Background: To describe the frequency of mixed specifier as proposed in DSM-5 in bipolar I patients with manic episodes, and to evaluate the effect of mixed specifier on symptom severity and treatment outcome.
Methods: This post-hoc analysis used proxies for DSM-5 mixed features specifier by using MADRS or PANSS items.
Results: Of the 960 patients analysed, 34%, 18% and 4.3% of patients, respectively, had ≥3 depressive features with mild (score ≥1 for MADRS items and ≥2 for PANSS item), moderate (score ≥2 MADRS, ≥3 PANSS) and severe (score ≥3 MADRS, ≥4 PANSS) symptoms. In patients with ≥3 depressive features and independent of treatment: MADRS remission (score ≤12) rate decreased with increasing severity (61-43%) and YMRS remission (score ≤12) was similar for mild and moderate patients (36-37%), but higher for severe (54%). In asenapine-treated patients, the MADRS remission rate was stable regardless of baseline depressive symptom severity (range 64-67%), whereas remission decreased with increasing severity with olanzapine (63-38%) and placebo (49-25%). Reduction in YMRS was significantly greater for asenapine compared with placebo at day 2 across the 3 severity cut-offs and continued to decrease throughout the treatment period. The difference between olanzapine and placebo was statistically significant in mild and moderate patients.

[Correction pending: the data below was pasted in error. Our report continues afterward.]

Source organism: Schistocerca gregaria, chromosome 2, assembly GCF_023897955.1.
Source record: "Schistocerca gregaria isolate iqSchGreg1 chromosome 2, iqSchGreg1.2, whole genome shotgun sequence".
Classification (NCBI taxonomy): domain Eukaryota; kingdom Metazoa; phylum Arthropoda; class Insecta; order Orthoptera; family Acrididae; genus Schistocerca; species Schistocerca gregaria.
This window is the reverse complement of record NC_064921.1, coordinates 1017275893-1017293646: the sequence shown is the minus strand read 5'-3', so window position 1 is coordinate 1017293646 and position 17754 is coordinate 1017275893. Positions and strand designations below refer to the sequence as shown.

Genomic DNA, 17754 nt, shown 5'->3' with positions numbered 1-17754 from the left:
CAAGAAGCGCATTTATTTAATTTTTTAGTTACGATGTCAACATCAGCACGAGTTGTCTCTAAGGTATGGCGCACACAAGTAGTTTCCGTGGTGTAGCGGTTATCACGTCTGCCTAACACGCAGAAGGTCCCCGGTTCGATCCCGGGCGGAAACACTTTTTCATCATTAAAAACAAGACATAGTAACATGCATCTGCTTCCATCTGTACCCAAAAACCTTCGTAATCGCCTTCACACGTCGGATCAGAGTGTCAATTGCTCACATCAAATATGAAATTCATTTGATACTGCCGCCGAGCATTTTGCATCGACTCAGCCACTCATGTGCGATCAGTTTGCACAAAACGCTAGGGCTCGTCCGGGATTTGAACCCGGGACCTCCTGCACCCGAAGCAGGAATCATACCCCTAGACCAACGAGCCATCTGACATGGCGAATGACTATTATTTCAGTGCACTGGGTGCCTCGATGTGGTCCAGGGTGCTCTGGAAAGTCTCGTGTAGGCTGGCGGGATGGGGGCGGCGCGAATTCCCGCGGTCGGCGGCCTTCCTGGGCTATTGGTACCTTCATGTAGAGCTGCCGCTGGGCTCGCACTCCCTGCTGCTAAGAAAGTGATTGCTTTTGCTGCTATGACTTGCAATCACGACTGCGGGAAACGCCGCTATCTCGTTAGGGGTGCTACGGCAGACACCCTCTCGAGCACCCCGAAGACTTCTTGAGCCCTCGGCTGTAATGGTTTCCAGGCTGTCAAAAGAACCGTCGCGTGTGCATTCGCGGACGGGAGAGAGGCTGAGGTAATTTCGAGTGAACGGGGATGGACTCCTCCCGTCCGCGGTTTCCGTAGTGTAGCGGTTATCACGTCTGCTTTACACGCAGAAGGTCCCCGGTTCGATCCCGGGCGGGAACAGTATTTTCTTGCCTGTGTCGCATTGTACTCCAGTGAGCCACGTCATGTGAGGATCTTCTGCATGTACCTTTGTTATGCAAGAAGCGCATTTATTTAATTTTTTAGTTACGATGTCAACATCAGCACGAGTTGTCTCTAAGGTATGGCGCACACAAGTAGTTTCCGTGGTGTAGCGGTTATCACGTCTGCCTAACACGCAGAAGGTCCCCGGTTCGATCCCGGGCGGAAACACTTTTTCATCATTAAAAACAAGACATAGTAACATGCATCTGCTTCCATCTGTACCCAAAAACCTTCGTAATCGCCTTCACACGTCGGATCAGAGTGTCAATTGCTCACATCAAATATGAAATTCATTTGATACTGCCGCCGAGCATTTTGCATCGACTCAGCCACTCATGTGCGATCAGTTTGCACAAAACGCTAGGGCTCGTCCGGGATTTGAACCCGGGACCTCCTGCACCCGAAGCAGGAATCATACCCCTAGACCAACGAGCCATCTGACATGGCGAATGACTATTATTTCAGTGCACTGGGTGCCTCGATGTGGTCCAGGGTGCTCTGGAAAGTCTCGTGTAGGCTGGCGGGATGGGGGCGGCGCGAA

Limitations: Results are from post-hoc analyses.
Conclusions: These analyses support the validity of proposed DSM-5 criteria. They confirm that depressive features are frequent in bipolar patients with manic episodes. With increasing baseline severity of depressive features, treatment outcome was poorer with olanzapine and placebo, but remained stable with asenapine.
Keywords: Asenapine; Bipolar I disorder; DSM-5 mixed specifier; Depressive features; Manic episode; Olanzapine.
Copyright © 2013 Elsevier B.V. All rights reserved.